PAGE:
menu, one of the user windows, or the toolbar - you simply click the
you want in the list, and then click again to put it down at the spot
want it to be in. If the spot is occupied already, the new icon will
the old one. The old one will pop to your pointer instead.
To get rid of an icon simply put it somewhere which isn't a spot - just anywhere in the gray part of the screen.
|Note: With the user windows it's actually possible to place your icons away from each other - or with some function missing, making a 'hole' in the window. It's up to you to decide the order and logic of your icon layout.|
you see an icon you need already in one of
the menus, just click it to grab it and move it to the desired spot. If
you don't want it to be removed from the original spot and want to have
it in two places, simply hold [Shift] while you're grabbing it.
go ahead and do your own setup!
The next lesson will introduce Cutouts, which is used to copy and paste drawings and animation. You'll also learn about the Range - and you'll be using the cycle of lesson 4 and go on from there...
Cutouts - basics.
Introducing the Range. Your
cycle from Lesson 4 is
going for a walk
What is Cutouts?
Cutouts! In PAP you can cut out a piece of your drawing and reposition it in another place or frame. This way you can reuse parts - like say, a hand pose or facial expression - again, later down the animation. You are not limited to a single drawing - you can pick up a complete animation, or parts of it, and stamp it down again at other positions in time and place or even in another file. Cutouts can be saved and loaded, so you can build your own library of characters, poses, cycles, effects, etc, etc. While you have a cutout picked up or loaded, it will follow your pointer, making it very simple and fast to easily stamp it down where ever you want it. You can do all sorts of things with a picked up cutout - and that's what you'll learn in this and the following lessons.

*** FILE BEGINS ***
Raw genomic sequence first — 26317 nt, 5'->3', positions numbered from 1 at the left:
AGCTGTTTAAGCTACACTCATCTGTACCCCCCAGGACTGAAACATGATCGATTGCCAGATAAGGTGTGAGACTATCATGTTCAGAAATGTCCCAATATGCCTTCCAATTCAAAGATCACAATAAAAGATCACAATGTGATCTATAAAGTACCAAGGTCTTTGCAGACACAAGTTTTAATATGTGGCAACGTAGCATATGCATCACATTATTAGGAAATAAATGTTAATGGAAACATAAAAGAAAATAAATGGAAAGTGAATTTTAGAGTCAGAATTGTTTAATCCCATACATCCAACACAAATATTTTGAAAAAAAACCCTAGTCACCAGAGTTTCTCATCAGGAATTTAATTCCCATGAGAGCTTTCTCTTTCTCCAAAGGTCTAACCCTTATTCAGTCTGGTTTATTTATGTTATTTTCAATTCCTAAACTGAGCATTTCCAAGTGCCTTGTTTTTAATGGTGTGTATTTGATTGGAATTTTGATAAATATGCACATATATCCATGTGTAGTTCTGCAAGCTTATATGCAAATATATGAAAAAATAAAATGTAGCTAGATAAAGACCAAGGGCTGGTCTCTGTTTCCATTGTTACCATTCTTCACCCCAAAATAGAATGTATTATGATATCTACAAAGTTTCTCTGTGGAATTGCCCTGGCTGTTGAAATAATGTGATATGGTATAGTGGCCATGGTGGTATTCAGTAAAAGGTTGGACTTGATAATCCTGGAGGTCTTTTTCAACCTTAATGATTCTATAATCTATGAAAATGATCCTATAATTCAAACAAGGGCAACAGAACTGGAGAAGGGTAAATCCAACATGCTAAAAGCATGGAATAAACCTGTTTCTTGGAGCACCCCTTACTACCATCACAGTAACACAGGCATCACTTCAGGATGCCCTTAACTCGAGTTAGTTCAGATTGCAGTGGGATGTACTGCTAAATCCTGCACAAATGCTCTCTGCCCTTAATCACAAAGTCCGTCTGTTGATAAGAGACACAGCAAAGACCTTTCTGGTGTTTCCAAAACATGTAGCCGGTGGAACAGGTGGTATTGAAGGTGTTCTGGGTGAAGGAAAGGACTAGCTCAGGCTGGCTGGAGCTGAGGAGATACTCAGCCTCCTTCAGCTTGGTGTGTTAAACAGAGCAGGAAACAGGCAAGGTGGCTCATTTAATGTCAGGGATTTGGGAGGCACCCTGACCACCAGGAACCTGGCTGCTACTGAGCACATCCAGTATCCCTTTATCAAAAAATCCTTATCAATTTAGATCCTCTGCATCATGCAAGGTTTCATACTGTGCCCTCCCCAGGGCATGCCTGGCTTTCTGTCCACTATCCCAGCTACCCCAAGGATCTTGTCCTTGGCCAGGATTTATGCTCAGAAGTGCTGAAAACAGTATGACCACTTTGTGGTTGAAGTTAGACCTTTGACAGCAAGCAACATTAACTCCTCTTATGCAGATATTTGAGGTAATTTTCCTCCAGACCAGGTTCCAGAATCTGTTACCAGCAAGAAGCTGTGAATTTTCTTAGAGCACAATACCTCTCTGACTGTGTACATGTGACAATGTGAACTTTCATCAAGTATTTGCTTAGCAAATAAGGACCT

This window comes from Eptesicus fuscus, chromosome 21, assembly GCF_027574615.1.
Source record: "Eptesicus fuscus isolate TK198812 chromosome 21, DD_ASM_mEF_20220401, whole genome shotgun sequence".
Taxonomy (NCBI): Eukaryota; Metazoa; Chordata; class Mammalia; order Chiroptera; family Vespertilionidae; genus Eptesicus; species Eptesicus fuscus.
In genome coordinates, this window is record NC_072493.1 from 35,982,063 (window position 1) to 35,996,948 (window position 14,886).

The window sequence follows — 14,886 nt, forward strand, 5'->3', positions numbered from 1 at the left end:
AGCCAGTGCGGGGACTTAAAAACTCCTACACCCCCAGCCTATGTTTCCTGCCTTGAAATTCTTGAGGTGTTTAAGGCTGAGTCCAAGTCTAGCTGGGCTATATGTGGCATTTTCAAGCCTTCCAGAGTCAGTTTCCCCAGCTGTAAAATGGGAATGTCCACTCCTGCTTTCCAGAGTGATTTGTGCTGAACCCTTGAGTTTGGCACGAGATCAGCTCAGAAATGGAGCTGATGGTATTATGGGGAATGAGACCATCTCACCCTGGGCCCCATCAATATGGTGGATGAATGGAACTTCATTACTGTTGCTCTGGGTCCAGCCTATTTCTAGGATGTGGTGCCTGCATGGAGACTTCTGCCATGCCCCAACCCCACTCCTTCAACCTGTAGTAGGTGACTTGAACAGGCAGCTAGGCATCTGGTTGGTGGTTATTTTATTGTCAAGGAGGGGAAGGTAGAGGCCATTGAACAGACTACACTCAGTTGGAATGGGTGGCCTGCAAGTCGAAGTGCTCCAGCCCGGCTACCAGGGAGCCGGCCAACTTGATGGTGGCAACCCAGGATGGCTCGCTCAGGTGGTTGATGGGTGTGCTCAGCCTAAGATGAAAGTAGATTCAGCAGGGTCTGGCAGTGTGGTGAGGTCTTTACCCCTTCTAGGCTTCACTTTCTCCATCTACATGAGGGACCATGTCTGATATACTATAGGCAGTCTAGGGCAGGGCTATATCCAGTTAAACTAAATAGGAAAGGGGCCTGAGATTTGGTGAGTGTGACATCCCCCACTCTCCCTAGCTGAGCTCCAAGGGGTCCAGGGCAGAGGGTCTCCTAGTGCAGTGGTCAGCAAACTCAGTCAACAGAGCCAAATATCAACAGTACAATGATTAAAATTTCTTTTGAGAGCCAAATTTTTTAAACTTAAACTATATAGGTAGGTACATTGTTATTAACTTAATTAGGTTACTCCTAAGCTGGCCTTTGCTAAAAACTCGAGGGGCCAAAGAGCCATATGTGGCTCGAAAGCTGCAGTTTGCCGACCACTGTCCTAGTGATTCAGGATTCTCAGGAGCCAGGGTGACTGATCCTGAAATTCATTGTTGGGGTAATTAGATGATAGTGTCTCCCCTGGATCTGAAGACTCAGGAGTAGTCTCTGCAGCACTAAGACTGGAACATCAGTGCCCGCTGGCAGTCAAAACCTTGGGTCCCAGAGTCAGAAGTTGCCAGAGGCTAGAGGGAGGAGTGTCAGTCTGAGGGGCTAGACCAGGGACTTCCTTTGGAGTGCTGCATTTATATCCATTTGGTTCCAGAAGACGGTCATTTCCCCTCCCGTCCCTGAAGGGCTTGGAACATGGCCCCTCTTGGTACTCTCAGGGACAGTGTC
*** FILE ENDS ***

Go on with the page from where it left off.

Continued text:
Pick it up!
use the walk cycle
animation you did in Lesson 4. Alternatively, use our Paprika
character. If it isn't loaded into PAP already, please load it now
Basically you can pick up a cutout in two ways: Leaving the original drawing intact (copy) or removing it from your drawing (cut). So let's just try it!
Press [C] on your keyboard and select an area containing your drawing. This is done with a 'lasso' - quickly draw the green line all the way around the part you want to cut out (you don't need to let the two ends meet completely). When you lift your pen slightly you will have the cutout picked up. Now it sticks to your pointer. This function is called Copy StillCutout. Tap down with your pen to stamp it onto the 'paper'. To get rid of it again - loosing it from your pointer - simply press [Esc].
If you haven't already got the WalkCycle files you needed for lesson 4 - please download the above ZIP file containing all the necessary PAP project files.
After unzipping, place the complete directory structure in your PAP_Projects folder. For this Lesson we only use the file called "Walk08.pap".
To and from the Layout
other way to pick up a cutout, is to press [X] for Cut
StillCutout. This function does the
same, but removes everything inside the lasso area as well. So
this can be used for moving a drawing.
Stamping down a cutout or cutting it from the paper can be undone by pressing [Ctrl Z] or [U].
Play around and try copying and cutting cutouts. You can also pick one up and stamp it down on the layout sheet or vice versa. Note how it gets converted to red line when you stamp it onto the layout.
|Tip: A very effective way to erase large areas of your drawing or animation is to use the cutting Cutout functions. Simply press [X], mark the area to be erased, and press [Esc] immediately, to loose the cutout without using it. This can also be used for erasing areas in many frames at once, using Cut AnimCutout with [Shift X].|